I have just posted a short article responding with my disagreement: Is Quasi-Judicial Immunity Qualified Immunity? Here is the introduction:
Has qualified immunity finally found its roots? Scott Keller's article shows the breadth and complexity of nineteenth century case law dealing with official immunities. But perhaps its most important claim, for today's purposes, is the claim to find a historical basis for a doctrine of qualified immunity. According to Keller, "the common law definitively accorded at least qualified immunity to all executive officers' discretionary duties" in 1871, when Congress passed the civil rights statute now codified as 42 U.S.C. §1983. This is contrary to the received scholarly wisdom, and it would be very important if it were true. But it is not.
Let us assume that this body of nineteenth century common law should be translated to the scope of remedies under a statutory action for violations of the Constitution. Even so, the common law did not recognize the doctrine of qualified immunity. It recognized a doctrine of quasi-judicial immunity, which shielded certain acts from liability for good faith mistakes. Keller does acknowledge that this nineteenth century doctrine has important differences from today's doctrine. But the differences run deeper than you would know from Keller's account.
A closer examination of the doctrine of quasi-judicial immunity shows just how distant it was from the modern doctrine of qualified immunity. It protected quasi-judicial acts like election administration and tax assessment, not ordinary law enforcement decisions. It allowed for harsh liability for officers who exceeded their authority. And the defense was not an immunity from suit. Thus, today's doctrine of qualified immunity owes more to modern judicial invention than it does to the common law.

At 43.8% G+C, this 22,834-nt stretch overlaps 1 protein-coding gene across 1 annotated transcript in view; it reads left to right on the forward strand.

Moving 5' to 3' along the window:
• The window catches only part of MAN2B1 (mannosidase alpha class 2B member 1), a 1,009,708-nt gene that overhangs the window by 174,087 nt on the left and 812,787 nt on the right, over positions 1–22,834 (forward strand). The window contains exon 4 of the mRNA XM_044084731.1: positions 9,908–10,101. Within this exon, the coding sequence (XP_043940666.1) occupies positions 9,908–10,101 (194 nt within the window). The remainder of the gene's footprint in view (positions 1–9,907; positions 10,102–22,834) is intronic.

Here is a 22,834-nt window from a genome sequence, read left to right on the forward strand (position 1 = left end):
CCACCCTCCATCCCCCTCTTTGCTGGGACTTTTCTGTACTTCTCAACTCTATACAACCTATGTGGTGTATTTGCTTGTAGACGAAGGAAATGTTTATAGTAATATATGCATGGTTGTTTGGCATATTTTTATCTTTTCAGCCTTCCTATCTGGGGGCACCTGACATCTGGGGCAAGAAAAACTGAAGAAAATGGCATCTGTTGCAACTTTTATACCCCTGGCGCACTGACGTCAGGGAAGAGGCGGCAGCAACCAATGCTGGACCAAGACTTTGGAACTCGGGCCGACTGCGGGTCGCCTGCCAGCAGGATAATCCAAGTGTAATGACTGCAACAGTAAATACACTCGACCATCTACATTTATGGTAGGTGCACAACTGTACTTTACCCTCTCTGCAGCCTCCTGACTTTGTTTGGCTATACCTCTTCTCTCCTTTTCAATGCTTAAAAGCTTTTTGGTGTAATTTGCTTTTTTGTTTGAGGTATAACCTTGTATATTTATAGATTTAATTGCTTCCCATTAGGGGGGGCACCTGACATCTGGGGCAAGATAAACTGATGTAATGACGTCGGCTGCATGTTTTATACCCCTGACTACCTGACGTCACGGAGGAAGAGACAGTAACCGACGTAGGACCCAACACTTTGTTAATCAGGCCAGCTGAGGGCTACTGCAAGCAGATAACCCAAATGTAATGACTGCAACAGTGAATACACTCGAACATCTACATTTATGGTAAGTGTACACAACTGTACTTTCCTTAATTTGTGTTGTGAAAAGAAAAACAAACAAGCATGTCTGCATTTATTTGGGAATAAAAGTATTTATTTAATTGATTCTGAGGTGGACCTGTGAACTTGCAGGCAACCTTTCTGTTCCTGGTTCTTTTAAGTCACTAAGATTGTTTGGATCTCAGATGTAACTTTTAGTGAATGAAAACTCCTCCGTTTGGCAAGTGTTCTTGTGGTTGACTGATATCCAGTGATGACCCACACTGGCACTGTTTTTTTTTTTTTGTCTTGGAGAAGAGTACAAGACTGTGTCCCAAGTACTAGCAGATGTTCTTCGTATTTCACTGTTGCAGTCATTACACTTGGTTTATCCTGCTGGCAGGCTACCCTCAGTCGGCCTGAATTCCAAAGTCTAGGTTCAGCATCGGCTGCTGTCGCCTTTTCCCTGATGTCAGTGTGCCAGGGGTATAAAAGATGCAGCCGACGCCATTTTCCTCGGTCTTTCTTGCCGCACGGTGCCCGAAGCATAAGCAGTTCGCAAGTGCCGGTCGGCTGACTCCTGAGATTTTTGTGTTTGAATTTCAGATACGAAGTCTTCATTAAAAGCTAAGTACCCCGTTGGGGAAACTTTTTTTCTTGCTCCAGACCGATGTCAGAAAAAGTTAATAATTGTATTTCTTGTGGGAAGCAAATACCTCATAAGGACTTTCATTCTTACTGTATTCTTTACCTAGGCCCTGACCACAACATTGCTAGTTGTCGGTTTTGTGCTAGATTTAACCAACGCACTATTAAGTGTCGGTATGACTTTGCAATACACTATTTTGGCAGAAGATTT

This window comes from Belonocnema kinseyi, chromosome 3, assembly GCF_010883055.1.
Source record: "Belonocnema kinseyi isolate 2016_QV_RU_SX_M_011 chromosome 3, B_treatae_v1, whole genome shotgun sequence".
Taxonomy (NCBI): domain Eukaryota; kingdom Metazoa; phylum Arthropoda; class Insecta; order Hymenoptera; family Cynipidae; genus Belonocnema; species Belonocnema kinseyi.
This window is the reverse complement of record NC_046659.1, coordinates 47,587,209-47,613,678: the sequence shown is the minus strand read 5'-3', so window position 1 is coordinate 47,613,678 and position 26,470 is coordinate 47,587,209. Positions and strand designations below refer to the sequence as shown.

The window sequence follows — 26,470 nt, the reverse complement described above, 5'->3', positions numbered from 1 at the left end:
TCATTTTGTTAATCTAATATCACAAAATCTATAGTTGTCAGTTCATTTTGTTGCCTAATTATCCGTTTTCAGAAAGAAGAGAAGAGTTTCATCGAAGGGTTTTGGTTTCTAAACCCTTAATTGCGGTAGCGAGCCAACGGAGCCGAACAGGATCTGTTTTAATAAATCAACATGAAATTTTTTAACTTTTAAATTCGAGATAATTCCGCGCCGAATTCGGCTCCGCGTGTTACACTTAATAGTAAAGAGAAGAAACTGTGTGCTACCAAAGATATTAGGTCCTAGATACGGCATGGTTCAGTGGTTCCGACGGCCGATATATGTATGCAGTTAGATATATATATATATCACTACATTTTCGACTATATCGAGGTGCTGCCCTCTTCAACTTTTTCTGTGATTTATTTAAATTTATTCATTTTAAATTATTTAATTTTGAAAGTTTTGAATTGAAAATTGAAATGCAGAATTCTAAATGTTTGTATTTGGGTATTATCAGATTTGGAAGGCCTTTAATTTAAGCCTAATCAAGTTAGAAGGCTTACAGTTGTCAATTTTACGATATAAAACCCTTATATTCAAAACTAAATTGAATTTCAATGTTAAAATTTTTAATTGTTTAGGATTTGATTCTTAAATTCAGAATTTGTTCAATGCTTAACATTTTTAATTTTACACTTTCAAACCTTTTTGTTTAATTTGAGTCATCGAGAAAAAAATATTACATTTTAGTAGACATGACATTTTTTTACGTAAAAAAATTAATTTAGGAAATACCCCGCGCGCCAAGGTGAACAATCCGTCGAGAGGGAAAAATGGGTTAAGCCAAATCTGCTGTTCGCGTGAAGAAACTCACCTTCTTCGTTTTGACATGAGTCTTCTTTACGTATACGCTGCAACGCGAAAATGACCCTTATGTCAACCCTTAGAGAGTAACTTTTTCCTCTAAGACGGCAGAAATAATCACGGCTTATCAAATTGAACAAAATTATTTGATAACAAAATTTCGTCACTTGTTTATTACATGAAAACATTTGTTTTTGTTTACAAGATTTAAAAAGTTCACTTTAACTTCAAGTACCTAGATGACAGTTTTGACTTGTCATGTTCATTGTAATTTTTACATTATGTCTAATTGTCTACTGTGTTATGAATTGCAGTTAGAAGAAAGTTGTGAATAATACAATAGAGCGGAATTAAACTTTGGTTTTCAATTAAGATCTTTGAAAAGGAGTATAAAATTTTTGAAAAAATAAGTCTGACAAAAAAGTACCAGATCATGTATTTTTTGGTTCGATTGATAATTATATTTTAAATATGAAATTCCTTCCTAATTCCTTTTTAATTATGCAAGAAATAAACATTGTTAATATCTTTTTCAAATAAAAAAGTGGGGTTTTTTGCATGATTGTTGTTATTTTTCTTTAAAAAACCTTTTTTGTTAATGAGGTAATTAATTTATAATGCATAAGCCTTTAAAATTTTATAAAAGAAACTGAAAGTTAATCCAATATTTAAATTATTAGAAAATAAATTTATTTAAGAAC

And Professor Jim Pfander has just posted a response of his own as well: Zones of Discretion at Common Law. Abstract:
Scott Keller argues in an important forthcoming article that the common law recognized forms of qualified immunity. This reply suggests that Keller's authorities comprise a body of administrative law, rather than a body of qualified immunity law. Many of the doctrines Keller identifies operate much the way Chief Justice Marshall's account of judicial review operated in Marbury v. Madison. Marshall acknowledged that matters lawfully assigned to the discretion of the executive branch were beyond the scope of judicial review. But where an official's lawful discretion ended, and legal boundaries were transgressed, the common law was available (indeed obliged according to Marshall) to supply a remedy. In much of what Keller points to, common law courts were acknowledging that executive officials enjoyed zones of lawful discretion. But the common law did not confer immunity when those boundaries were transgressed.